I frequently tout Yelp as the company that has the best local database in the United States focused on restaurants and entertainment. With thousands of Yelpers around the country who aggressively review businesses in their cities, Yelp manages to stay well ahead of their competitors. Where a new restaurant can take months to make it into Google Maps, it’s often listed on Yelp before it opens thanks to devoted Yelpers who keep an eye on what’s going on in their neighborhoods.
Yelp also has another key asset, which has long been hidden: a large volume of pictures uploaded by Yelpers. While these have been available on the Web site, they haven’t been the focus. Yelp’s iPad app puts them front and center.
Local search has long been optimized around the data sources that are available and the way computers best process information, not the way consumers look for information. Looking for the address of Lovejoy Bakers? Piece of cake. Local search will find it for you. Looking for a romantic restaurant that’s not too crowded but has a modern feel? Good luck with that.
Here’s where pictures can play a big part. Solving such queries is incredibly hard because they require value judgments and computers aren’t good at making such judgments. Even among different people, those judgments vary. Romantic, crowded and modern mean different things to different people. If you read dozens of reviews, perhaps you could get a good sense for whether a business meets your definition of these words. But that’s work that very few people are willing to do.
It’s much easier (and more fun) to flip through dozens of pictures.
Pictures provide easier and faster answers to:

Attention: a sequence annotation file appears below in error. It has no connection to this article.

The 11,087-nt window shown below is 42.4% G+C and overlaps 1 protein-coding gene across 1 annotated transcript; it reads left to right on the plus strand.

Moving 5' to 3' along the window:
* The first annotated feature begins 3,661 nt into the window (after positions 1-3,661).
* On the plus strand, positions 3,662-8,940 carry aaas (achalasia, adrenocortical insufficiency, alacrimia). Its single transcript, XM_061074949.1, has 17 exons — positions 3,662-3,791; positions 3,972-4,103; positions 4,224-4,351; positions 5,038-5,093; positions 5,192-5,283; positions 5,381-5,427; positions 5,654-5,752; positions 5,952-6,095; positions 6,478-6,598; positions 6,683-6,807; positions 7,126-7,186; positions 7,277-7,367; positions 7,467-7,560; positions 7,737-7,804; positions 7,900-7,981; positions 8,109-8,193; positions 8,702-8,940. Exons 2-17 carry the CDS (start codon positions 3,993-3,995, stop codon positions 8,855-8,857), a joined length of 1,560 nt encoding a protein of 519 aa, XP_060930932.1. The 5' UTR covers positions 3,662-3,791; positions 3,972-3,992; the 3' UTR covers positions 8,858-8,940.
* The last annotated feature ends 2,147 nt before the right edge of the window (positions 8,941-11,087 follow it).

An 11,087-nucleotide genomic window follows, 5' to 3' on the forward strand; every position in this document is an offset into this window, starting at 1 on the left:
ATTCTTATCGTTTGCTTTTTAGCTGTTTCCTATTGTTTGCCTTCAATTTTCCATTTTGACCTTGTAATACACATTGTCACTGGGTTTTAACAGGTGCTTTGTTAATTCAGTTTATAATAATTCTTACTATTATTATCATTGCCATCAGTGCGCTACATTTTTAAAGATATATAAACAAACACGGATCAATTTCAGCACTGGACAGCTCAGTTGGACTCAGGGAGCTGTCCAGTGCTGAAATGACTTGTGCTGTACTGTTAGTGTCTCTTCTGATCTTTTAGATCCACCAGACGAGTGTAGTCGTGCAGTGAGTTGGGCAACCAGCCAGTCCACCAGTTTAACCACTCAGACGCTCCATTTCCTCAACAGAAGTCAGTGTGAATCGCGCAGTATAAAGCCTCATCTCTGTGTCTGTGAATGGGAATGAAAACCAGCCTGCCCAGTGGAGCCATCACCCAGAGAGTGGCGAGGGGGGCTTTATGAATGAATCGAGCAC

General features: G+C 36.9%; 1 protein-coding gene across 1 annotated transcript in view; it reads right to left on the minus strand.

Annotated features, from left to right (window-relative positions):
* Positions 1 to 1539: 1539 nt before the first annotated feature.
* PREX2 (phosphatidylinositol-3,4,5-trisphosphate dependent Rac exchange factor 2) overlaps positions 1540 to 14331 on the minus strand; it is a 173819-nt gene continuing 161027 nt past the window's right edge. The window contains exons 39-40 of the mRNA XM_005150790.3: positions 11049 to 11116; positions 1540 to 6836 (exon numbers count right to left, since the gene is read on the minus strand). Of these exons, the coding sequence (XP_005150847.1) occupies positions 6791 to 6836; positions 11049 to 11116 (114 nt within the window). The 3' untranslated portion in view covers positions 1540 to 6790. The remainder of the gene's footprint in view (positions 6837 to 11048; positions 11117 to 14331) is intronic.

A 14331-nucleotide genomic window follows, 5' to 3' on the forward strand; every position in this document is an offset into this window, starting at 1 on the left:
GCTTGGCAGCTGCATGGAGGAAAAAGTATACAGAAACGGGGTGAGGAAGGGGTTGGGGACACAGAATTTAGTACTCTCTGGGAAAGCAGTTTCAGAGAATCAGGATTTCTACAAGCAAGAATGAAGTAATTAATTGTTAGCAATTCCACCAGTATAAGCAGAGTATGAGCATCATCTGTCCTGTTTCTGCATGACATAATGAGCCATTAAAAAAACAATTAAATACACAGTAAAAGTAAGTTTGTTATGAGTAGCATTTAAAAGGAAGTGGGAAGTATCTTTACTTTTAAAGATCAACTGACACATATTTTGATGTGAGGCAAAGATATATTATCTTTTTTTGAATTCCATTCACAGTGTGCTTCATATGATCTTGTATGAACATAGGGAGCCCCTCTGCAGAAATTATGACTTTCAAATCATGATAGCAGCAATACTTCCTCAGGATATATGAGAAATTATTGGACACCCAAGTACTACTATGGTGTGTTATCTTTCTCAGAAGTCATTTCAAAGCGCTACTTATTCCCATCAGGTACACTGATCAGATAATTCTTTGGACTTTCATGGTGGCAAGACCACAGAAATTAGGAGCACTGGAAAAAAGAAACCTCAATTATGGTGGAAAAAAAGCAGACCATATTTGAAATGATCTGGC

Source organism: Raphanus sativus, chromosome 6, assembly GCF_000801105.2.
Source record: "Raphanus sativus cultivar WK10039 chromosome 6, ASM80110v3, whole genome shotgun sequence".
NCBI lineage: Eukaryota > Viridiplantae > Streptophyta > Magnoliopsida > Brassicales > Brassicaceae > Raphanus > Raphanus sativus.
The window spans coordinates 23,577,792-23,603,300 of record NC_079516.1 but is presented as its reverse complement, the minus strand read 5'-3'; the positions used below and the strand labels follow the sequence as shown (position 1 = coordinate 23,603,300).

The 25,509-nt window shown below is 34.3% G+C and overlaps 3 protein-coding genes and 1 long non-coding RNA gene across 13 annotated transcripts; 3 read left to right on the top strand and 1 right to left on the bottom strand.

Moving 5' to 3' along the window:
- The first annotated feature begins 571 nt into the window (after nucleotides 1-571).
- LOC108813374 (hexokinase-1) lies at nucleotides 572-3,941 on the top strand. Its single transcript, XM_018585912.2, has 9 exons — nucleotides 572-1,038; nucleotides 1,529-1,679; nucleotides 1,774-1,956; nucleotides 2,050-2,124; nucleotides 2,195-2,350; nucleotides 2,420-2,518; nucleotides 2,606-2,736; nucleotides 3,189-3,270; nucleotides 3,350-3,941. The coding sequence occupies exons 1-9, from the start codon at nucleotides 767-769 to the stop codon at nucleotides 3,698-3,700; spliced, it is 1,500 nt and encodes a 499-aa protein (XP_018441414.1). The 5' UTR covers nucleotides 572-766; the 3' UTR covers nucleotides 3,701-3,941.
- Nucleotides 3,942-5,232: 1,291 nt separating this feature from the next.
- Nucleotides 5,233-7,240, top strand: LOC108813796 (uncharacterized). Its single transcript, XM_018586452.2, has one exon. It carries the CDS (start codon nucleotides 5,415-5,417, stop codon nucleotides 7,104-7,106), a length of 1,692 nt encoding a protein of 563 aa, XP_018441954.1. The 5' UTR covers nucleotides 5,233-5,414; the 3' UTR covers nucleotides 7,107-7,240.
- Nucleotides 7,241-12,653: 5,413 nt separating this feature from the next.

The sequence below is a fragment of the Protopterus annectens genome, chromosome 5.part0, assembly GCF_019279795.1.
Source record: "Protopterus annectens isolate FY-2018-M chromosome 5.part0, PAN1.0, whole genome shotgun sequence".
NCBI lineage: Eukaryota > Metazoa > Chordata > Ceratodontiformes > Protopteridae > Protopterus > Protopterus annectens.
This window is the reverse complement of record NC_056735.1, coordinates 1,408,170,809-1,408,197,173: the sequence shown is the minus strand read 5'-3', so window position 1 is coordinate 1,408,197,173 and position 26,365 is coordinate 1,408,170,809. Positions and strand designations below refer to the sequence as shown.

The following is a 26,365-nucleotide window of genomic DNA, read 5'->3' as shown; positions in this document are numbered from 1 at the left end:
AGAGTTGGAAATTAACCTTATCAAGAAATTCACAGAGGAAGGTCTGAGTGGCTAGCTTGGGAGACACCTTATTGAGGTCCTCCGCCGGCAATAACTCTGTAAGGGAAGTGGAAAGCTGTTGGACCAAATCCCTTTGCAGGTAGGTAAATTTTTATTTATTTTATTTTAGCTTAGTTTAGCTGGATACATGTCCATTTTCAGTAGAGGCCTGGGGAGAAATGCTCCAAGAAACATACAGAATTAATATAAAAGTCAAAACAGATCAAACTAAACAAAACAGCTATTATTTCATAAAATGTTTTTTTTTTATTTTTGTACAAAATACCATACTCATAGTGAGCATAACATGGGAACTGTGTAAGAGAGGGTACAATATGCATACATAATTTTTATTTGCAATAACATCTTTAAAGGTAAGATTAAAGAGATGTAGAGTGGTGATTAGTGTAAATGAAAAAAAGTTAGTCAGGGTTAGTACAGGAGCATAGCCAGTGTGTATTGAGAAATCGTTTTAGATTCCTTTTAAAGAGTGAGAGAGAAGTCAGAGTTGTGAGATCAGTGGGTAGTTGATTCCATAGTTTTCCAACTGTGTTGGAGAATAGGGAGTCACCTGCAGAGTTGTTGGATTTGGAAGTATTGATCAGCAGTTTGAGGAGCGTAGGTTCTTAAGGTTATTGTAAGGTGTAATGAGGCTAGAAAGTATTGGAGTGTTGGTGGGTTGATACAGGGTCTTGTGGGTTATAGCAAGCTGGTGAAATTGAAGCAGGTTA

- Is this place a dive?
- Does this place cater to people like me?
- It this place kid friendly? I never would’ve guessed that a brewpub near me was kid-friendly until I flipped past a picture of a play area with kids in it.
- What does this place feel like?
- Is the food pretentious?
Pictures also help with another problem that many user reviews have: too much time spent talking about the reviewer rather than the place being reviewed.
Popular venues in major cities such as flour+water and 21st Amendment in San Francisco can have more than 100 pictures. In smaller cities, it might be just one or two.
We’re just at the beginnings of truly using images in local search. I imagine that we’ll soon see image recognition algorithms that will sort the uploaded pictures into categories such as food, interior, exterior, etc.
Cell phones are increasingly becoming data collection devices and Yelp users are at the vanguard. Yelp claims 3.5 million monthly unique users on mobile devices. If only a small fraction of them are contributing content, that’s still thousands of people providing ground truth. Yelp reports that a photo is uploaded every 30 seconds via mobile devices. With check ins, photos and real-time data corrections, local search is becoming a much richer experience.